Snails On Methamphetamine 93 93

sciencehabit writes "Science answers the question: What happens when you put a snail on speed? From the article: 'The results suggest that meth improves memory, something that has been previously observed in creatures with large, complex brains like rats and humans. But since the snails store their memories in a simple, three-neuron network, the team hopes that studying the meth effect in these gastropods will help pinpoint how the drug's memory magnification powers work.'"

Study Shows Standing Up To Bullies Is Good For You 458 458

It will come as no surprise to anyone who's ever talked to my grandpa, but a recent study has shown that standing up to a bully is good for you. Although being bullied can be stressful and lead to depression, children who returned hostility were found more likely to develop healthy social and emotional skills. From the article: "In a study of American children aged 11 and 12, researchers from the University of California, Los Angeles, compared those who stood up to aggressors with those who did not. Children who returned hostility with hostility appeared to be the most mature, the researchers found. Boys who stood up to bullies and schoolyard enemies were judged more socially competent by their teachers. Girls who did the same were more popular and more admired by teachers and peers, the researchers found."

Comment Babylon 5 (Score 1) 955 955

Ever since I watched Babylon 5 and have seen an entire series setup and resolve expectations over a number of seasons I thought that other shows would follow. I thought that Lost, and Battlestar would follow B5's example as they led me to believe. In the end I'm just left felling mad. I NEVER want to watch an episode of Lost or BSG again. It just feels like a lie.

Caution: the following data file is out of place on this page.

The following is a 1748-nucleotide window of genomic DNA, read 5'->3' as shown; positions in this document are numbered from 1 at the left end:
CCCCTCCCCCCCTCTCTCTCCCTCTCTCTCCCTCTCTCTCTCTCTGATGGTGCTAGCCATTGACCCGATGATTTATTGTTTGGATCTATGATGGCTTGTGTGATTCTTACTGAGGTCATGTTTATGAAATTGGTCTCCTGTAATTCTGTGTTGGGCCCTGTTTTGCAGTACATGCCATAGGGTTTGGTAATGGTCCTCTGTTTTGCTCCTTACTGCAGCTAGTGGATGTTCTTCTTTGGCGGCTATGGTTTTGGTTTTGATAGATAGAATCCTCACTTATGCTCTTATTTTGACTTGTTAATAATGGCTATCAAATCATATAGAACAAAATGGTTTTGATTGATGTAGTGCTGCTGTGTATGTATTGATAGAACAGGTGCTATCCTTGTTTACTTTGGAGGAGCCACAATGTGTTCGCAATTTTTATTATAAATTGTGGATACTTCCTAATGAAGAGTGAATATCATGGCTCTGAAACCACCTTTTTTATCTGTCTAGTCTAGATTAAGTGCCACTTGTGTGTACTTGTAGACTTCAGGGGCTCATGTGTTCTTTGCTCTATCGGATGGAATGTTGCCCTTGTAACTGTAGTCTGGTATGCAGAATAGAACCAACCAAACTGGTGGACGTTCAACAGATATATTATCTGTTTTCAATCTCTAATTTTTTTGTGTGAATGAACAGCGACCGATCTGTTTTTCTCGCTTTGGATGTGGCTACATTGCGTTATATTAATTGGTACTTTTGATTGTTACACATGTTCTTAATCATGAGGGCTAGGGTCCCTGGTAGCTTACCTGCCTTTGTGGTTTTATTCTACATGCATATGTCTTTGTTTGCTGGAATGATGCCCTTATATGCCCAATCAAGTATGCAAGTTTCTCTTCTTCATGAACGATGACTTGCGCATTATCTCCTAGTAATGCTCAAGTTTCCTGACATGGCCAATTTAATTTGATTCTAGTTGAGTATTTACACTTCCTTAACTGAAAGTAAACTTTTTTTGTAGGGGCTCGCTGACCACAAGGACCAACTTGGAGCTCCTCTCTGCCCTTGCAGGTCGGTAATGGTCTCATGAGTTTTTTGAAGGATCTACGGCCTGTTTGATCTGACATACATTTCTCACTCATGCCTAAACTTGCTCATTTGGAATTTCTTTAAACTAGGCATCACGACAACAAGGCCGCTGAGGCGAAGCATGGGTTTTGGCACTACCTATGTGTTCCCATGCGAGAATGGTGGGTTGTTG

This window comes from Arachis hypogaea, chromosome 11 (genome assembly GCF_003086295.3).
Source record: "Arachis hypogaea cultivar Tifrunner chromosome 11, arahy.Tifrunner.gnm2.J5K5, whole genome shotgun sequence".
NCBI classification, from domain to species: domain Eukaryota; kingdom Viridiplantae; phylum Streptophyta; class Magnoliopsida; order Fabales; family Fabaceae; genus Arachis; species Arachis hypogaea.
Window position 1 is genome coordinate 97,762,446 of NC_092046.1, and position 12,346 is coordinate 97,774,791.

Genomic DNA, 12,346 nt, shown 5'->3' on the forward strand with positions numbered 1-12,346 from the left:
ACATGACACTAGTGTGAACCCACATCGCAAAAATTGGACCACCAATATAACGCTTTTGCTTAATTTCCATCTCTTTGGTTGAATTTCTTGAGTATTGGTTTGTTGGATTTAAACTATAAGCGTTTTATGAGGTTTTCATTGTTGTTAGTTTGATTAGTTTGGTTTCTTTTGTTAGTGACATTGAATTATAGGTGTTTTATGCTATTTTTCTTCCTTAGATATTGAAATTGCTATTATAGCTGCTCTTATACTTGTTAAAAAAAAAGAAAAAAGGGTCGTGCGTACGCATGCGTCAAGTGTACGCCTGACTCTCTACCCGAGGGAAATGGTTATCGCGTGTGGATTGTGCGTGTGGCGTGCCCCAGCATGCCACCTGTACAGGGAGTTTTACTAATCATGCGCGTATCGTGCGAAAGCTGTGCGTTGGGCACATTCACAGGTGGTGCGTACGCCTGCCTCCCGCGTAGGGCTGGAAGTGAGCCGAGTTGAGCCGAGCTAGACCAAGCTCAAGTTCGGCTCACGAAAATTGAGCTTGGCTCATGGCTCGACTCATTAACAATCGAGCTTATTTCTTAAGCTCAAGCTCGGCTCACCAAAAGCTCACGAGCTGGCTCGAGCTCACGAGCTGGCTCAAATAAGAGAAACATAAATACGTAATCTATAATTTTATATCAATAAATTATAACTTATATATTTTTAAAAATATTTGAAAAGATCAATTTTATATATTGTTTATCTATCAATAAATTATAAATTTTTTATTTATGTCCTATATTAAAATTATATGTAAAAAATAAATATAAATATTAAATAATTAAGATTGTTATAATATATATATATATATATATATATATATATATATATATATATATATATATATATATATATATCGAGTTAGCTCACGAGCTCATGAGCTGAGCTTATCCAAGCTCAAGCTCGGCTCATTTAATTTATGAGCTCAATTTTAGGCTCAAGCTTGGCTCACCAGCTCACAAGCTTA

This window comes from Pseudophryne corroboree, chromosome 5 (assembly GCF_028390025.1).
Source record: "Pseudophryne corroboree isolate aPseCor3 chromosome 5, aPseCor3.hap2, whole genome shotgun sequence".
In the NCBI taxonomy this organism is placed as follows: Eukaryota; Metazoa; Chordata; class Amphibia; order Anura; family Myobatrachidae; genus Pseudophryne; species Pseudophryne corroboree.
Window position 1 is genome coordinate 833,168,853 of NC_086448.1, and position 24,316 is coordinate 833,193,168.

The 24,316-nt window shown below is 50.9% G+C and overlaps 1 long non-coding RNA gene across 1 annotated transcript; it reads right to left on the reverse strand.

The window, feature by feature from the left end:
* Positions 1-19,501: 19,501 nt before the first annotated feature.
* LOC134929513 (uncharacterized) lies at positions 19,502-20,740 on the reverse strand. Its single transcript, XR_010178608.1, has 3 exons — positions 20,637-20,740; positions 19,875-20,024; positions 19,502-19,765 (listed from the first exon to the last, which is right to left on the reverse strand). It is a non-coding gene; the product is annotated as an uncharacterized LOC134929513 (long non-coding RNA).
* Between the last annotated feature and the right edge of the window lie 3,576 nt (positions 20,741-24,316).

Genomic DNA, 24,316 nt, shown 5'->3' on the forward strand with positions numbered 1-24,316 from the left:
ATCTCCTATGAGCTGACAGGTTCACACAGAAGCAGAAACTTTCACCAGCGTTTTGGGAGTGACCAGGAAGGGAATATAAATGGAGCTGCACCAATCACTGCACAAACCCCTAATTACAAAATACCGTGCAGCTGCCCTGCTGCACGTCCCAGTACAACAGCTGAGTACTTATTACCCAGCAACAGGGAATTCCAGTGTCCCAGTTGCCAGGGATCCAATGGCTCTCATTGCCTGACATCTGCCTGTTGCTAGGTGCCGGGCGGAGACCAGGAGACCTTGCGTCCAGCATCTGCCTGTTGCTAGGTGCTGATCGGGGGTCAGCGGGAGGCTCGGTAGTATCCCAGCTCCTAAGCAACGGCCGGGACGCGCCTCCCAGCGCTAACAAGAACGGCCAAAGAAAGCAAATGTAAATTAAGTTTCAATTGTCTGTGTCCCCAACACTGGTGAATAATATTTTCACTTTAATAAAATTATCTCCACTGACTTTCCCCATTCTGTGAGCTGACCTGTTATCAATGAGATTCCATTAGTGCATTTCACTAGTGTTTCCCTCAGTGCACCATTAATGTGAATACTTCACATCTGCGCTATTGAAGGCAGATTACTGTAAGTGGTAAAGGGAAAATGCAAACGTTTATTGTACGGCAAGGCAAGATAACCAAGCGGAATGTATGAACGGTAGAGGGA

Note to writers. You don't have to do the big mystery thing, you don't have to setup expectations of how its all going to end. Just do a simple episode by episode series (Like ST:TNG, DS9, and Voyager) it works fine, and I'm not left feeling mad.

Classic Games (Games)

M.U.L.E. Is Back 110 110

jmp_nyc writes "The developers at Turborilla have remade the 1983 classic game M.U.L.E. The game is free, and has slightly updated graphics, but more or less the same gameplay as the original version. As with the original game, up to four players can play against each other (or fewer than four with AI players taking the other spots). Unlike the original version, the four players can play against each other online. For those of you not familiar with M.U.L.E., it was one of the earliest economic simulation games, revolving around the colonization of the fictitious planet Irata (Atari spelled backwards). I have fond memories of spending what seemed like days at a time playing the game, as it's quite addictive, with the gameplay seeming simpler than it turns out to be. I'm sure I'm not the only Slashdotter who had a nasty M.U.L.E. addiction back in the day and would like a dose of nostalgia every now and then."

"It's the best thing since professional golfers on 'ludes." -- Rick Obidiah